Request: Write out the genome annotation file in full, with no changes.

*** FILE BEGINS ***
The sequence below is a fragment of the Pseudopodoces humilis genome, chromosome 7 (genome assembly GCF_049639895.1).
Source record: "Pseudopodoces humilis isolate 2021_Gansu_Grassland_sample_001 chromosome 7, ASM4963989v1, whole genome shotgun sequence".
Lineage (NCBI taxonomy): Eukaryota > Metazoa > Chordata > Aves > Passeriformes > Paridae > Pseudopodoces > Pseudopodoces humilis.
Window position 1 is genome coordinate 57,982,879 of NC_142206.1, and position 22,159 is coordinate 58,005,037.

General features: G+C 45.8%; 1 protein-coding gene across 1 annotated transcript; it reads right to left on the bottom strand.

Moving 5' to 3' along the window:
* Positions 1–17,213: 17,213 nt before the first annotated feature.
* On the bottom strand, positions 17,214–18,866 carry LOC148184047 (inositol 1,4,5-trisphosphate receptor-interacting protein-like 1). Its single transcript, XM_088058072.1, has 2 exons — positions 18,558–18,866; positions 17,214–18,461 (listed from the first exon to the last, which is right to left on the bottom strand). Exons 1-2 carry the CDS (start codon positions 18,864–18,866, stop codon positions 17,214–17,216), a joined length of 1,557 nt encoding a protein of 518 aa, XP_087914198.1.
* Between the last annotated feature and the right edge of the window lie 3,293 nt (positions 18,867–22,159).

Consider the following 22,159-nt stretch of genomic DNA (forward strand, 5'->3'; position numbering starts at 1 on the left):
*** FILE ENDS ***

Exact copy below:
The sequence below is a fragment of the Pseudopodoces humilis genome, chromosome 7 (genome assembly GCF_049639895.1).
Source record: "Pseudopodoces humilis isolate 2021_Gansu_Grassland_sample_001 chromosome 7, ASM4963989v1, whole genome shotgun sequence".
Lineage (NCBI taxonomy): Eukaryota > Metazoa > Chordata > Aves > Passeriformes > Paridae > Pseudopodoces > Pseudopodoces humilis.
Window position 1 is genome coordinate 57,982,879 of NC_142206.1, and position 22,159 is coordinate 58,005,037.

General features: G+C 45.8%; 1 protein-coding gene across 1 annotated transcript; it reads right to left on the bottom strand.

Moving 5' to 3' along the window:
* Positions 1–17,213: 17,213 nt before the first annotated feature.
* On the bottom strand, positions 17,214–18,866 carry LOC148184047 (inositol 1,4,5-trisphosphate receptor-interacting protein-like 1). Its single transcript, XM_088058072.1, has 2 exons — positions 18,558–18,866; positions 17,214–18,461 (listed from the first exon to the last, which is right to left on the bottom strand). Exons 1-2 carry the CDS (start codon positions 18,864–18,866, stop codon positions 17,214–17,216), a joined length of 1,557 nt encoding a protein of 518 aa, XP_087914198.1.
* Between the last annotated feature and the right edge of the window lie 3,293 nt (positions 18,867–22,159).

Consider the following 22,159-nt stretch of genomic DNA (forward strand, 5'->3'; position numbering starts at 1 on the left):